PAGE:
Governments too relied heavily on BDA during the pandemic to find ways to track, trace and diagnose the infected. In Taiwan, for example, BDA helped integrate the health insurance database with the immigration and customs database, to track infected patients and make early diagnoses to successfully reduce the spread. In China, the pandemic has driven companies such as Huawei, Alibaba, and Baidu to accelerate BDA and AI innovation in the healthcare sector to fight COVID-19. South Korea leveraged Big Data to find the number of test kits that need to be produced to meet demands. Also, contact tracing widely helped curb the spread of COVID-19, particularly in East Asia.

China’s surveillance culture, too, depended on AI in response to COVID-19. Automated thermal scanners in train stations measured body temperatures. Any person with a high temperature was detained by health officials and tested for the virus. If the test came back positive, every other passenger was alerted so they could quarantine themselves.

China also used its millions of security cameras – generally installed for security and tracking citizens – to enforce quarantine orders. Mobile phone data was also used to track movements.

The Pandemic push to Big Data

Data and analytics have always had a critical role to play in business decision-making but the importance of data was highlighted in 2020 as COVID-19 provided senior executives and decisionmakers with a vivid reminder of the importance of agile, data-driven decision-making in enabling enterprises to respond to fast-changing market conditions and competitive threats.

Per analyst firm Frost & Sullivan, the market revenue from BDA reached $14.85 billion in 2019 and was expected to expand at a CAGR of 28.9% to reach $68.09 billion by 2025. The market is driven by organizations realizing the operational advantages of using BDA to make better-informed decisions, improve data preparation, and the ability of DDV to empower organizations to better target consumers and measure the effectiveness of their marketing campaigns.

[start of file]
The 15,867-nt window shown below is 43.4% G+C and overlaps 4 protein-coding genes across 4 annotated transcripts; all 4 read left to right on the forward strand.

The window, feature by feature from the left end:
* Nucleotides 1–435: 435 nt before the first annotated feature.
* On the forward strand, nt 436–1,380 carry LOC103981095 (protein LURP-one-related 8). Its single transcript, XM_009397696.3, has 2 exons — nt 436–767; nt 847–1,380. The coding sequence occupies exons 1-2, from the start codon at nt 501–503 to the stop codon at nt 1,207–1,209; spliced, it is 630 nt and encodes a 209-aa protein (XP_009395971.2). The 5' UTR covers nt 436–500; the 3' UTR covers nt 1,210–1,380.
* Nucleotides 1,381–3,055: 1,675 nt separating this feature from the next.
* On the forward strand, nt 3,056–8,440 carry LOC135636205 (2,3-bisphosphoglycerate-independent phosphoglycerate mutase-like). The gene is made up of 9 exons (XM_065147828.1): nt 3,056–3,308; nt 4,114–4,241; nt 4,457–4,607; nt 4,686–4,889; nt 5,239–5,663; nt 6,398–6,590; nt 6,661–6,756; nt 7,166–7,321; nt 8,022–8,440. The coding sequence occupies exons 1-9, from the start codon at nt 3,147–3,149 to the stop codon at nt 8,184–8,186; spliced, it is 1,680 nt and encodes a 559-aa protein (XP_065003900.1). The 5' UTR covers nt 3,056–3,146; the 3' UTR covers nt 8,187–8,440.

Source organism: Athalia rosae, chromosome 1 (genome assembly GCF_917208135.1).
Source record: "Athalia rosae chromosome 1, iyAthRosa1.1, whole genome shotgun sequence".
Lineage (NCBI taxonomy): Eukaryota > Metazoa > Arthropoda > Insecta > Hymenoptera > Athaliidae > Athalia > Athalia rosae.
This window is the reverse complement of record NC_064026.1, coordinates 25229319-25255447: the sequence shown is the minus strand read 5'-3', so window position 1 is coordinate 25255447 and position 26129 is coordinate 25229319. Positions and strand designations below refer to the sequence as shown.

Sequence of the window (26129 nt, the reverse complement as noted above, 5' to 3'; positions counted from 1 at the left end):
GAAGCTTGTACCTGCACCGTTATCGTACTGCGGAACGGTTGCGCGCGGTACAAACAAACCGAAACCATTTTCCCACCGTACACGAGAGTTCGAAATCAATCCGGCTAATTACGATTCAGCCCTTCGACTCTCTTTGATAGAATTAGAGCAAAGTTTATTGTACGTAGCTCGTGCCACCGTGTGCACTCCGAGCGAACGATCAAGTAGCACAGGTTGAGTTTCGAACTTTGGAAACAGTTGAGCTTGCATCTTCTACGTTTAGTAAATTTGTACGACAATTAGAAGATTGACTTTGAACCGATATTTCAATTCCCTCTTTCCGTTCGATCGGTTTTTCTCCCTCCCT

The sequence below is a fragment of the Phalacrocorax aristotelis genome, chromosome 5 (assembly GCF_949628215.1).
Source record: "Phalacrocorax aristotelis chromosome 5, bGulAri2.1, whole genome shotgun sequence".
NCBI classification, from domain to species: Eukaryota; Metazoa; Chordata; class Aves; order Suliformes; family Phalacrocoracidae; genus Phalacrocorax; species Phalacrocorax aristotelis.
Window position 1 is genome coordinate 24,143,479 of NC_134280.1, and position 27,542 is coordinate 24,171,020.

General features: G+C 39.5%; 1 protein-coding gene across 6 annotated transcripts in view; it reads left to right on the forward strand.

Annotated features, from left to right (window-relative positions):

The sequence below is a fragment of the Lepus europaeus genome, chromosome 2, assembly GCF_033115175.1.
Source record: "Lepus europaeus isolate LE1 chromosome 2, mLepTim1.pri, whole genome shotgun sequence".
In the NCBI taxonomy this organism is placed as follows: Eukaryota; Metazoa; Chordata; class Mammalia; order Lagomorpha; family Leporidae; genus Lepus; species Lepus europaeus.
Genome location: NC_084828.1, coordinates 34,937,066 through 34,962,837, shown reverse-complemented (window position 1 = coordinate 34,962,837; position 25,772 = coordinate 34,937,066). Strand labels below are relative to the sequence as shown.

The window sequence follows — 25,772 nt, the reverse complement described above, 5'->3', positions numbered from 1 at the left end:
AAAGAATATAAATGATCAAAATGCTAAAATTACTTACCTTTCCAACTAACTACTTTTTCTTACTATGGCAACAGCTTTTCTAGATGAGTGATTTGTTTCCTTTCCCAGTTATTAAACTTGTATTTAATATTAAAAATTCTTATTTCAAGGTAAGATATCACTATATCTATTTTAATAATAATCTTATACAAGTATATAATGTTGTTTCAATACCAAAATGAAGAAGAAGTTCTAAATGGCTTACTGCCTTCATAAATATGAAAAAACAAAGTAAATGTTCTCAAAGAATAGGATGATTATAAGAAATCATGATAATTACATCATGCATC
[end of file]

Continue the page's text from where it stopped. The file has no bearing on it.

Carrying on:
While some enterprises are retrenching, others have seized on the outbreak as an opportunity to accelerate transformational change. Technology priorities driven by the C-suite amid coronavirus include improving efficiency and cost-cutting, understanding evolving business processes, and accelerating digital transformation. All of these rely on data, along with agility and pragmatism, to make rapid decisions as socioeconomic conditions evolve.

Companies like Amazon Web Services, Google Cloud, and others have offered researchers free access to open datasets and analytics tools to help them develop COVID-19 solutions faster. Verizon launched a big data coronavirus search engine; an open-source program used to create coronavirus academic research searches over 50,000 articles and offered highly relevant information on COVID-19 research.